There has never been a greater interest in millets, a class of coarse grains that are a popular staple food.
GS Paper-3: Major crops-cropping patterns in various parts of the country, – different types of irrigation and irrigation system storage; issues of buffer stocks and food security.
How has India’s agricultural landscape been affected by the Green Revolution, and what steps is the government taking to encourage sustainable agriculture and millets production? Discuss (250 words).
- The Prime Minister recently inaugurated a global conference on millets, promoting them as a “door to prosperity” for India’s marginalized farmers, the “cornerstone of nutrition,” and a potential ally in the fight against “climate change.”
- The International Year of Millets has been proclaimed by the United Nations for the year 2023.
- In addition, the Finance Minister referred to millets as “Shree Anna,” which roughly translates to “the best among grains,” during the budget speech.
- Hyderabad’s Indian Institute of Millets Research will likewise be supported as a center of excellence.
- The’superfood’ millets were neglected in favor of rice and wheat during the 1960s Green Revolution.
Millets – The Superfood
- Millets are a superfood, and India has long been the world’s top producer thanks to the strong ties these grains have to Indian dietary customs. Examples of these millets include sorghum, bajra, and ragi.
- Millets were frequently relegated to being used as animal feed as India developed into an agricultural society.
- However, the nation still has about 300 varieties of millets, and in environmentally conscious times, they have been found to use less water, be heat-resistant, and remain nutrient-dense.
- Additionally, they can absorb a significant amount of carbon dioxide from the atmosphere while releasing oxygen, making them an environmentally-resilient and superfood that can be used in a variety of ways.
Marginalized by The Green Revolution
- The Green Revolution sidelined millets, a superfood, in favor of rice and wheat, but this decision had less to do with nutrition and more to do with the development of high-yielding varieties of both grains that produced two or three times as much per acre.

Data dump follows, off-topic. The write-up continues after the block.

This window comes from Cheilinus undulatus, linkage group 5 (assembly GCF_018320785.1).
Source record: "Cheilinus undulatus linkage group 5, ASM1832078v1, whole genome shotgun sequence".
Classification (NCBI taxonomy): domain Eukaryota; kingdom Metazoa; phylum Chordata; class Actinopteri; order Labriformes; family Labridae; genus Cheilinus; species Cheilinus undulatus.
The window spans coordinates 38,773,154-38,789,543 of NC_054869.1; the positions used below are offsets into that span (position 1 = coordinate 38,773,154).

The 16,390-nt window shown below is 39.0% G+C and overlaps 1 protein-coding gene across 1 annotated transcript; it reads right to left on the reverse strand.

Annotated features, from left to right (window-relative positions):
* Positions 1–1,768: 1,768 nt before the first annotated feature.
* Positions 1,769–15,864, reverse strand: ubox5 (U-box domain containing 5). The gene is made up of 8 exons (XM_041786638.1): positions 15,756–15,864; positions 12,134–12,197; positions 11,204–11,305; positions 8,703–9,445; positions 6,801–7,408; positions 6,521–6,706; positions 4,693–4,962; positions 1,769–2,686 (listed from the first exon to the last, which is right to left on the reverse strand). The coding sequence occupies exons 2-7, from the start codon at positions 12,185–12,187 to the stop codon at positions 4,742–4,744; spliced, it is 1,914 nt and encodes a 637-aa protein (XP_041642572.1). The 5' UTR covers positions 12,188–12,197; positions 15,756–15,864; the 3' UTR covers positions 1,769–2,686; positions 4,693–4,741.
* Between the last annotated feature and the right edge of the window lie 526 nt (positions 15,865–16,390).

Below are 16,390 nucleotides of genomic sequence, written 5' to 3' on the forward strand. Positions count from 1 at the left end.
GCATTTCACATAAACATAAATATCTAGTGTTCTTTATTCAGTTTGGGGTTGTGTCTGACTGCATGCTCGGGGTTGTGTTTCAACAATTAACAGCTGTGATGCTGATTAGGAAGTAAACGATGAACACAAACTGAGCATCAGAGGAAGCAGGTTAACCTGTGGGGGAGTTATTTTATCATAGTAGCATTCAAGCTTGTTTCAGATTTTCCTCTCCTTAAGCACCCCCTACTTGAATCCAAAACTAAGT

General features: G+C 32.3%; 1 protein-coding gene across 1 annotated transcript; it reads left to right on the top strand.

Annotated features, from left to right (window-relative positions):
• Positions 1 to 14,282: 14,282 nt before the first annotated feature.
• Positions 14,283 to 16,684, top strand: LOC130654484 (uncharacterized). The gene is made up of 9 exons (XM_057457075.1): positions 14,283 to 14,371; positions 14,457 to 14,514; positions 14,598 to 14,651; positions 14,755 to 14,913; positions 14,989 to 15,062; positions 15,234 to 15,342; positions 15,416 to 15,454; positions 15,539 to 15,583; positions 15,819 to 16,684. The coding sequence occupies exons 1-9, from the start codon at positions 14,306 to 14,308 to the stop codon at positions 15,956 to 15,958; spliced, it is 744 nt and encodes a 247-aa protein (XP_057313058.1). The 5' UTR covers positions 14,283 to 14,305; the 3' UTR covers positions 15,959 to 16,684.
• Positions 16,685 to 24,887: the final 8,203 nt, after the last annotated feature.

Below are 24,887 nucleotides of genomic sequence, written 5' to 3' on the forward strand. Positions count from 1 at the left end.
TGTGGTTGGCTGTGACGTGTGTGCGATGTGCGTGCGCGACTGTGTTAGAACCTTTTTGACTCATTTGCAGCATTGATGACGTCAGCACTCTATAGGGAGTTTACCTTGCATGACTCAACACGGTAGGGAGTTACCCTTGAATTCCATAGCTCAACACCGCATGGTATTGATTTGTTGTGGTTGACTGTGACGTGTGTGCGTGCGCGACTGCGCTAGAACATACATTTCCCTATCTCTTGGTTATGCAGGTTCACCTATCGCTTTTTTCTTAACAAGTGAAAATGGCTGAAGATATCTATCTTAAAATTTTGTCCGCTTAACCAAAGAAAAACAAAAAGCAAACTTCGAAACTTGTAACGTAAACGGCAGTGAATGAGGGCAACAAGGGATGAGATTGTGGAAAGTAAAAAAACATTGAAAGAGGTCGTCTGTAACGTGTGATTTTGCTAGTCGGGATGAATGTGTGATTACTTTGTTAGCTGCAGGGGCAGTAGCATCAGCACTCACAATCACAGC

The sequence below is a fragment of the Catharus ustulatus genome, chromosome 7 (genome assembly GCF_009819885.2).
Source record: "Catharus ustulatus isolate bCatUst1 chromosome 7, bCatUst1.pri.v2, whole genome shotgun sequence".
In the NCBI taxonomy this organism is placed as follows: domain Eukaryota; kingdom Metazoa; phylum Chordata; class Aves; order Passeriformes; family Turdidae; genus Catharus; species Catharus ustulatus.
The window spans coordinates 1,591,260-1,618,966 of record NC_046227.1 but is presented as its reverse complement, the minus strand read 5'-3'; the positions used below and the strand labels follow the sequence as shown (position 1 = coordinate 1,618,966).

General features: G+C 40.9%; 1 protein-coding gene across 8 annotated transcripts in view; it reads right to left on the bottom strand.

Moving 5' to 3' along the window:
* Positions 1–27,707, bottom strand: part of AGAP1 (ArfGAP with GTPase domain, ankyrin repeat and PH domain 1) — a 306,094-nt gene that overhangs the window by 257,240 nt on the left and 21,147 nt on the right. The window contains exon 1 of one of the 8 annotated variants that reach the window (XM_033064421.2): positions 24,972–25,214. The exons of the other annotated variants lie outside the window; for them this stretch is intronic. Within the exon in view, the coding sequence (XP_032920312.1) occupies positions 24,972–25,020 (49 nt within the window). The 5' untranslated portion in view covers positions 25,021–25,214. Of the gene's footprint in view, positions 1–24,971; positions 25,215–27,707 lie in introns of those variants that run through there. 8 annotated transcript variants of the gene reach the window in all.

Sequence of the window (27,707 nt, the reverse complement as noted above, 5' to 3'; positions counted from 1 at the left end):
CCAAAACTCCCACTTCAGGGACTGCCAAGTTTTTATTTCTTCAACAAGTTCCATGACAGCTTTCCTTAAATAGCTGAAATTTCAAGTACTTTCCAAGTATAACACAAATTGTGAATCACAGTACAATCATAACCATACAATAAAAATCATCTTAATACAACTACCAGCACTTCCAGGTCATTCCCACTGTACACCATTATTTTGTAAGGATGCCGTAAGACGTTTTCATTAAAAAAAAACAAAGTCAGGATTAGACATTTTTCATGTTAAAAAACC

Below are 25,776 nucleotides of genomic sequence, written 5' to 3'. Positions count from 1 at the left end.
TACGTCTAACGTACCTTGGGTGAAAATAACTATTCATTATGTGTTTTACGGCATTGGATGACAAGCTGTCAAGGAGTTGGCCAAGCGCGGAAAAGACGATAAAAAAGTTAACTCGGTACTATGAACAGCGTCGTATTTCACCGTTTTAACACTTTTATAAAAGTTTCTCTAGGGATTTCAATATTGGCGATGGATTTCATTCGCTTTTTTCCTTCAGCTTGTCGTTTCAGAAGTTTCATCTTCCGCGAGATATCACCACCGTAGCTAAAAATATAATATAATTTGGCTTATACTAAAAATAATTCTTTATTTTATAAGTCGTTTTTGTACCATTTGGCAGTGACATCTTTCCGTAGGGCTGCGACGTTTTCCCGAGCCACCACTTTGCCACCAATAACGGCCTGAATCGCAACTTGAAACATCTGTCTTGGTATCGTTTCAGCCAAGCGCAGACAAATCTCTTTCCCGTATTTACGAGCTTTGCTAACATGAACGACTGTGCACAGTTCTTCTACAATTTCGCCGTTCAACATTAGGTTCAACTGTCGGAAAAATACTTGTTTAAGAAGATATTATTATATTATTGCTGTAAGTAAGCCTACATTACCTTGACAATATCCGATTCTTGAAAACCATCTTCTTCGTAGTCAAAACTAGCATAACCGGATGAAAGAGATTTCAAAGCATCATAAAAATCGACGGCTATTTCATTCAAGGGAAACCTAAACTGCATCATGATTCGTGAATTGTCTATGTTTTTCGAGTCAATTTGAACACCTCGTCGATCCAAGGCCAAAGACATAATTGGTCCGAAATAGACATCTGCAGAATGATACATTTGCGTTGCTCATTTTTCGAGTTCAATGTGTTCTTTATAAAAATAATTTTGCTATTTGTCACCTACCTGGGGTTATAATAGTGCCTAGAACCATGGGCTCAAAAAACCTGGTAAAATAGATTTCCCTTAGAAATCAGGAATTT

- India’s guaranteed procurement along with the rice-wheat combination allowed the nation to maintain food security even during droughts and climatic calamities.
- Millet production must increase significantly in order to compete with the world’s production of rice, wheat, and maize, which, according to the Food and Agriculture Organization, make up 89% of all cereal production at present.
Achieving Substantial Growth in Production
- Despite the availability of hybrid jowar and bajra varieties, yields have not increased significantly in recent decades, suggesting that technological advancements may not be sufficient in and of themselves to achieve substantial growth in production.
- India should prioritize the following tactics to encourage millet production and consumption:
- Raise awareness: The government and other interested parties ought to concentrate on informing farmers and consumers about the advantages of millets for their health and the environment.
- Promote research and development: To create millets with high yields and resistance to drought, the government should fund research and development.Furthermore, research can be done to create value-added millet products, like millet-based snacks, breakfast cereals, and gluten-free flour.
- Improve marketing: To help farmers sell their goods and consumers access millet-based products, the government should work to improve millet marketing channels.
- Financial support: The government should offer financial assistance to farmers willing to switch to millet farming. To encourage millet production, this may entail offering subsidies, loans, and other financial inducements.
- Millet is a crop that is both environmentally friendly and healthy. Before the “green revolution” increased the popularity of high-yielding varieties of rice and wheat, it played a significant role in India’s agricultural history.
- There is a renewed interest in promoting millets as a universal cure, though, as a result of growing demand for sustainable agriculture and greater knowledge of the health advantages of millets.
- It’s critical to avoid endorsing particular grains as superior or inferior when promoting millets and to instead concentrate on a more sustainable strategy that encourages the production of all grains and makes it easier for a larger group of consumers to access the cereal they want.